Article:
Magic: The Gathering Arena

The whole world of modern digital collectible card games, all these Hearthstone, The Elder Scrolls Legends, Gwent, Faeria, Duelyst, Chronicle: RuneScape Legends, Fable Fortune, died in the World of Tanks Generals Bose, and even the upcoming Valve Artifact based on Dota 2, everything they owe their appearance to the game, released 25 years ago, to the great-grandmother of all modern CCG (Collectible Card Game) - Magic: The Gathering from Wizards of the Coast. And although since that time there have been many video games based on this board card game, only Magic: The Gathering Arena, which began open beta testing a week ago, can be called a complete, convenient and friendly MTG, MTG for everyone. The game we've been waiting for.

Created in 1993 by Richard Garfield, Magic: The Gathering was the first and most successful collectible card game. In 2015, the number of players in MTG in the world was estimated at 20 million people, and only for the period from 2008 to 2016, more than 20 billion (!) Paper cards of various sets were sold. Since 1996, MTG has held professional tournaments with a good prize pool of $ 250-400 thousand, like for similar games. The last tournament, dedicated to the 25th anniversary of the game, was held on August 3-5, 2018 in Minneapolis (USA), its prize fund was an impressive $ 800 thousand. Currently there are almost 20 thousand (!!!) different cards in the MTG. The most expensive of them is still Black Lotus from the Limited Edition Alpha. One of these cards was sold in 2018 on eBay for $ 87,672!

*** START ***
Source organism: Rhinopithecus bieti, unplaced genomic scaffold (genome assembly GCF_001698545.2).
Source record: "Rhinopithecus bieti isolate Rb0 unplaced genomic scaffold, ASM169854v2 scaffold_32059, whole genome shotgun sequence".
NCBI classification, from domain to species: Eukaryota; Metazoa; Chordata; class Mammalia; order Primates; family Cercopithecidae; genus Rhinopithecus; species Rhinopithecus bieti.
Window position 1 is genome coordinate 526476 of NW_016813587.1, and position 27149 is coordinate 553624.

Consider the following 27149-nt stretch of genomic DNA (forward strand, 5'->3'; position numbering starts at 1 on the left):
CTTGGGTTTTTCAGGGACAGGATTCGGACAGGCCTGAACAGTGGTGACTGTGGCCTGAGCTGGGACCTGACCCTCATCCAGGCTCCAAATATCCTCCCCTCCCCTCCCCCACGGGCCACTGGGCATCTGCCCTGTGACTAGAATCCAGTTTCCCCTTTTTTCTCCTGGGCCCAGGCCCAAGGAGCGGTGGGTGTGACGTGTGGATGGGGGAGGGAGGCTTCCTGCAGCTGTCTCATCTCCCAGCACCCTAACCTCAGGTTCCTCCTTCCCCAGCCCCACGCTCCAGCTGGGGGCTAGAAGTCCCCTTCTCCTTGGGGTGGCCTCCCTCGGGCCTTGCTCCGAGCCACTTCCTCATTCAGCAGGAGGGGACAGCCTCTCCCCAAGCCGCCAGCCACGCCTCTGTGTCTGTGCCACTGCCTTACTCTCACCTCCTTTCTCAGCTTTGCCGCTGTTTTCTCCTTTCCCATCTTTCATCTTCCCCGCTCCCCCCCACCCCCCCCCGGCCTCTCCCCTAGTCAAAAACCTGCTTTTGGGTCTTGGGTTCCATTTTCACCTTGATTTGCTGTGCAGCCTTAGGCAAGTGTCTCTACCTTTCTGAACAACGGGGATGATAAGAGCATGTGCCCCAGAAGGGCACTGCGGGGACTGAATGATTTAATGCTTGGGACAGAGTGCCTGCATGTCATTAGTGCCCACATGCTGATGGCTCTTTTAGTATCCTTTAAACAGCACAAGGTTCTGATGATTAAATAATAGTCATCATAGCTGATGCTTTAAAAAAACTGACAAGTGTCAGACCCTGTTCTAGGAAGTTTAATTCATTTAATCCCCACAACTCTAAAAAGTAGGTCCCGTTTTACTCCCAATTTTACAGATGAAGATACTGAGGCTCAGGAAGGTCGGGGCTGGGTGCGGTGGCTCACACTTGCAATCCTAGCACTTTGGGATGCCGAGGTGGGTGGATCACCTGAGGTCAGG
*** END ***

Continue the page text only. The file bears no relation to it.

The first MTG computer game was released in 1997 by the legendary MicroProse and was called ... Magic: The Gathering. The designer of this original RPG / strategy / card game was Sid Meyer himself, the one we have to say thanks for Civilization, Railroad Tycoon, XCOM, Pirates! and dozens of other great games. In that Magic: The Gathering, you, in the role of a magician gambler, were supposed to travel around the world and fight with other magicians, winning cards and collecting your game deck. It was this game that introduced your humble servant, like thousands of other players in the post-Soviet space, to the world of MTG. Honestly, I would not give up the remake.

Magic: The Gathering Arena
In 2002, Magic: The Gathering Online, the closest-to-paper online version of MTG, appeared in many ways ahead of its time. Here was the sale of boosters for real money, tournaments with live players, etc. Pro players managed to make money on MTGO, on the Web it was really possible to meet such legendary professional players as Kai Budd, Raphael Levi and Oliver Ruel. Why, MTGO review was written to us by the author, who was in the Top-10 European players. Alas, MTGO has remained a game for a narrow circle of pros, despite 300 thousand registered accounts.

Since 2011, Wizards of the Coast and Stainless Games launched the series annually, almost like some kind of FIFA, updated more casual MTG versions with a limited set of cards, a purely nominal deck editor, but with an offline campaign and interesting card puzzles: Magic : The Gathering - Duels of the Planeswalkers 2012, Magic 2013, Magic 2014, Magic Duels: Origins. These games were good in their own way (one mode the Two-Headed Giant was worth), but the players wanted more - freedom, which has always been the basis of Magic: The Gathering. Finally, we waited - Magic: The Gathering Arena absorbed the best of Magic: The Gathering Online and Magic Duels: Origins, as well as spied on some of the elements from Hearthstone and other modern digital CCG.

Magic: The Gathering Arena